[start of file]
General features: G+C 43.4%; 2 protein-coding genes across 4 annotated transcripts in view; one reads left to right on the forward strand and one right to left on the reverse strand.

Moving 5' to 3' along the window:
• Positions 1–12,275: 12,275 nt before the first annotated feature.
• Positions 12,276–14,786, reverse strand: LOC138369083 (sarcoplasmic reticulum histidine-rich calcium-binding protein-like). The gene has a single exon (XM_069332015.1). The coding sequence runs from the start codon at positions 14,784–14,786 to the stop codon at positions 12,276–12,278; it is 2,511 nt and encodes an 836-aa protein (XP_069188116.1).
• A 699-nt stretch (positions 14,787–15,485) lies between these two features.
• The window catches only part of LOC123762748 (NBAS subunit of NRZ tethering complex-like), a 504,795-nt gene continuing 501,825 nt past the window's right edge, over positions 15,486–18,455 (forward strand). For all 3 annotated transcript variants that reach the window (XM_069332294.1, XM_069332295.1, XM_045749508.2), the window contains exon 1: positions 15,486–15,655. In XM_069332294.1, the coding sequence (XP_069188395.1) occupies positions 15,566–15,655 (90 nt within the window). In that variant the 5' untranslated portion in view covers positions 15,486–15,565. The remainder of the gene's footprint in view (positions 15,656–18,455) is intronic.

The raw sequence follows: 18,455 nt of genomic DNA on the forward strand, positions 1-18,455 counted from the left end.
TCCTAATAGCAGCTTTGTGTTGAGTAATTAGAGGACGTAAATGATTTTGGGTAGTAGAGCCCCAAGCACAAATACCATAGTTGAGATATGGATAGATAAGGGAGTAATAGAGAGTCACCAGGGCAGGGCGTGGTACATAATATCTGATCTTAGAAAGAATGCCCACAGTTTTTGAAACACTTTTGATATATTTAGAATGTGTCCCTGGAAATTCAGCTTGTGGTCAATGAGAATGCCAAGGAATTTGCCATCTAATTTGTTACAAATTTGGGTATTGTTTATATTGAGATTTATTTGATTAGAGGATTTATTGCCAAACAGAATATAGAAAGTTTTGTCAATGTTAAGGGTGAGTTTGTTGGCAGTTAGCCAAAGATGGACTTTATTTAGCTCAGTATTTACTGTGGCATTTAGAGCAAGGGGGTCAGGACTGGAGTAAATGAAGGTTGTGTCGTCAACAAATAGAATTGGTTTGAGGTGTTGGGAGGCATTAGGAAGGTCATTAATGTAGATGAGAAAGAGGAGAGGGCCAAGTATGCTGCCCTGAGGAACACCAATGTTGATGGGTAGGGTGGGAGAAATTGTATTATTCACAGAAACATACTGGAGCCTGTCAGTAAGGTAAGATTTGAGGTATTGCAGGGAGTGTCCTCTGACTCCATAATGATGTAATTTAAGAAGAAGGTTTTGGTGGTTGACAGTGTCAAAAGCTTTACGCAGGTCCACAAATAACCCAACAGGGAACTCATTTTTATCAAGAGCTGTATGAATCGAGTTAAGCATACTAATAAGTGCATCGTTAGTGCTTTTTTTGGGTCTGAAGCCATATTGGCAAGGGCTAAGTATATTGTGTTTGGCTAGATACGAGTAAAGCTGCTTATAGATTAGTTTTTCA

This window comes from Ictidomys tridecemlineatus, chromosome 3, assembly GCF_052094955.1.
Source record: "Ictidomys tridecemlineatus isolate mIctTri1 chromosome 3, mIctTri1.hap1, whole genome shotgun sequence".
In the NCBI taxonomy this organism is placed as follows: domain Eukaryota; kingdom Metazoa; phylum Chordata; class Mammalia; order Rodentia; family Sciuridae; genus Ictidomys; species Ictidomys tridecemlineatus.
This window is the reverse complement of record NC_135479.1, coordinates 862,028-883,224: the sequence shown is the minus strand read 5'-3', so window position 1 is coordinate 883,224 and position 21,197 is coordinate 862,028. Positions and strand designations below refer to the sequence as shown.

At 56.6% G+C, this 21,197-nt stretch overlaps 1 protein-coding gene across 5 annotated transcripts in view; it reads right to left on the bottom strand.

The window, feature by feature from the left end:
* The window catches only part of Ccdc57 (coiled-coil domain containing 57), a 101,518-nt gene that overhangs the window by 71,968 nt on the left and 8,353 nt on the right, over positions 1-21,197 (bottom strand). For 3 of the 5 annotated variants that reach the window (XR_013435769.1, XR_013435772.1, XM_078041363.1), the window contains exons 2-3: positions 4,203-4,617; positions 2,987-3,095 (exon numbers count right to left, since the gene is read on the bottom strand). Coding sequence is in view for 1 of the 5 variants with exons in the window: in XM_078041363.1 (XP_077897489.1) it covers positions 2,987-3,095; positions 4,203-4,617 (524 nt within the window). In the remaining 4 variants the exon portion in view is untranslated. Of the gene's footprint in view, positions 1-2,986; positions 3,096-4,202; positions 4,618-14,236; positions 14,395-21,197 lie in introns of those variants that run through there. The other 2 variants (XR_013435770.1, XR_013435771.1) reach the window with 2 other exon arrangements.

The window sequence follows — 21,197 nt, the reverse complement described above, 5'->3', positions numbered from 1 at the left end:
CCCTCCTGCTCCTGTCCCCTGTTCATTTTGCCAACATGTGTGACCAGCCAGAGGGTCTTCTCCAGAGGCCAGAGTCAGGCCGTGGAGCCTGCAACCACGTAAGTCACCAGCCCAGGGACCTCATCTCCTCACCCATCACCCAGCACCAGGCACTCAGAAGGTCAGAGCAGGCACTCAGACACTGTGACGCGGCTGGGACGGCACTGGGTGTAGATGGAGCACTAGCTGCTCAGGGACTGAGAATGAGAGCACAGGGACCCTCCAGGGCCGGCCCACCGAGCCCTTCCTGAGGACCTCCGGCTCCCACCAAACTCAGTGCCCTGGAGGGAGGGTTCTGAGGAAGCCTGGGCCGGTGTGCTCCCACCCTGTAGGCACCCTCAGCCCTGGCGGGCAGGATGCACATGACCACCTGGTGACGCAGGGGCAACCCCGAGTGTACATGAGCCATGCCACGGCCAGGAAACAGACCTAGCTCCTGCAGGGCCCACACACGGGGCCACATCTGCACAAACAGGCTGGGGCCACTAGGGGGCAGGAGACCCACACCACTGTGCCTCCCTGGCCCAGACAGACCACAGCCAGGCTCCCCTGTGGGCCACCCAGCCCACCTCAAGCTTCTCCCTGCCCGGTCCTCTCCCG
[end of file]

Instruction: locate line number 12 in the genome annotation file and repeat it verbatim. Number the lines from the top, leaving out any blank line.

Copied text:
This window is the reverse complement of record NC_135479.1, coordinates 862,028-883,224: the sequence shown is the minus strand read 5'-3', so window position 1 is coordinate 883,224 and position 21,197 is coordinate 862,028. Positions and strand designations below refer to the sequence as shown.